When a season premiere of It’s Always Sunny in Philadelphia rings your doorbell, it’s like a flaming bag of dog shit dropped at your feet. You’re frantically trying to stomp it out, feeling violated, targeted, helpless and generally freaked out. Until that doorbell rang, your sense of order and calm was strong and evident. Now, the only thing that’s strong and evident is the overwhelming smell. Yet, deep down, in your soul of souls, you know this is funny. Your respect for the joke and the jokesters is grudging, but it’s there. And you’re gonna have a story to tell for the rest of your life.
The fact that a series this sociopathic, sour and coldly cringeworthy has made it to Season 11 really says something about us as a people. In our new apology culture, where it’s forbidden to dislike or be disliked, where humor is OK as long as it has been okayed in advance by social justice warriors, and where freedom of speech is essentially banned by those who cherish freedom of speech, we actually have another season of Sunny. Sunny just shut you down, bitches.
In addition, a glut of “peak television” doesn’t have the balls to shove Sunny into a corner. It won’t be shoved; it does the shoving. It won’t bow out gracefully — YOU bow the fuck out gracefully. It won’t acknowledge the New World Order. It simply continues on its unpredictable zigzag way, like a mean pinball, inducing lots of noise, bells and whistles, determined not to know where its going, but all eyes are on it.
Sunny stays true to what it originally was, when it was creator Rob McElhenney’s YouTube vision, made for less than $200. Its ‘tude was just slightly ahead of its time, with the mantra that would launch a thousand social media stars: “Do it yourself. You’re funnier than anything the suits and the committees can conjure up.” So it was written; so it was done. Like an ironic scene out of Network, the suits (and the critics) loved it. Punchline: say hello to the FX Networks’ longest-running series in its history.
Here, the Always Sunny cast gives us a tease. Dig:
Rob McElhenney [Mac]:
We just looked around at all the series that were on television at the time and we just wanted to try something completely different. We only do ten episodes a year, so even though we’re going into our eleventh season, most shows would be in the 250-episode range. We’re only at 140 episodes, so that makes it a lot easier for us. And we still love it. And it only takes us six or seven months out of the year to do; that’s a big factor in us continuing to love it, and want to recharge for six months and come back and do it again.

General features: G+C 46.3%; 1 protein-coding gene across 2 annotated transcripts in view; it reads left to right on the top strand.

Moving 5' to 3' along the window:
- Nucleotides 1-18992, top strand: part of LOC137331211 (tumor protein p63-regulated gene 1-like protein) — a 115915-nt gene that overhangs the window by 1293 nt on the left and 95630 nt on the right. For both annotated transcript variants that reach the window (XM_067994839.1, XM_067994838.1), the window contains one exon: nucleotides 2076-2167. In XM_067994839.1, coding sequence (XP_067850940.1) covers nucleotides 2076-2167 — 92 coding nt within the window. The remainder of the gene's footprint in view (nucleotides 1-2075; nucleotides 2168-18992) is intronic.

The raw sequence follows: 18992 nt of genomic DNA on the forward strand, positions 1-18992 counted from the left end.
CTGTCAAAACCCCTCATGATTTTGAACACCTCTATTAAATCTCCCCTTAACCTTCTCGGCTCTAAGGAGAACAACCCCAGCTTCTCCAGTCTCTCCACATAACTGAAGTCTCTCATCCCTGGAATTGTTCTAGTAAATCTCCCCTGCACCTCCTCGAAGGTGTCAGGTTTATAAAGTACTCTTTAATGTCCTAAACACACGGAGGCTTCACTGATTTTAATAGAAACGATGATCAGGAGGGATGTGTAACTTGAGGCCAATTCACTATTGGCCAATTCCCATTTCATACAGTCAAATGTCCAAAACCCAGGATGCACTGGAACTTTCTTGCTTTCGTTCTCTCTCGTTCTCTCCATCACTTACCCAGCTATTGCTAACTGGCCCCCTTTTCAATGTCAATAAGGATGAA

Glenn Howerton [“Dennis”]:
We’re taking a lot of big swings this year. I think for me, each character takes on a mentality that actually exists in the world. Not just in Philly, but in the world; and then taking that point of view, that sort of mentality, to the furthest extreme, taking it to its legitimate end. That’s what interests me. That’s what keeps me going back year after year. For as crazy as the characters are, that’s what keeps it relatable, even though you watch it and think, “I don’t know why I relate to these people because they’re insane.” Each character’s point of view is relatable; it’s just that no one would ever take it to the extreme that these characters do.
Charlie Day [“Charlie”]:
We’re trying a lot of new, fun episodes. Ever since maybe the third season, we like to have an episode or two a year that is atypical of the structure of our usual episodes. One is from the point of view of Frank [Danny DeVito]. We also have a ski episode where we went up to a mountain, which was really exciting, then we are going to have one on a cruise ship. For these characters, it’s real; they’re 100% invested in all these crazy things that they’re doing.
Kaitlin Olson [“Dee”][On an Oregon girl nailing the hard-bitten Philly- girl character]:
That must really speak to the writing. I don’t know if I ever thought about it. I’m just trying to make it funny.
Danny DeVito [“Frank”]:
The characters have a good time. We care about each other. We take care of each other. There are no boundaries. We are very anarchistic, but when the bottom line comes down, we don’t want to hurt anybody. [Being a part of this show] makes you get up in the morning, instead of dragging your feet when that alarm clock rings. I would do it forever. I could call this place home until the sand runs out.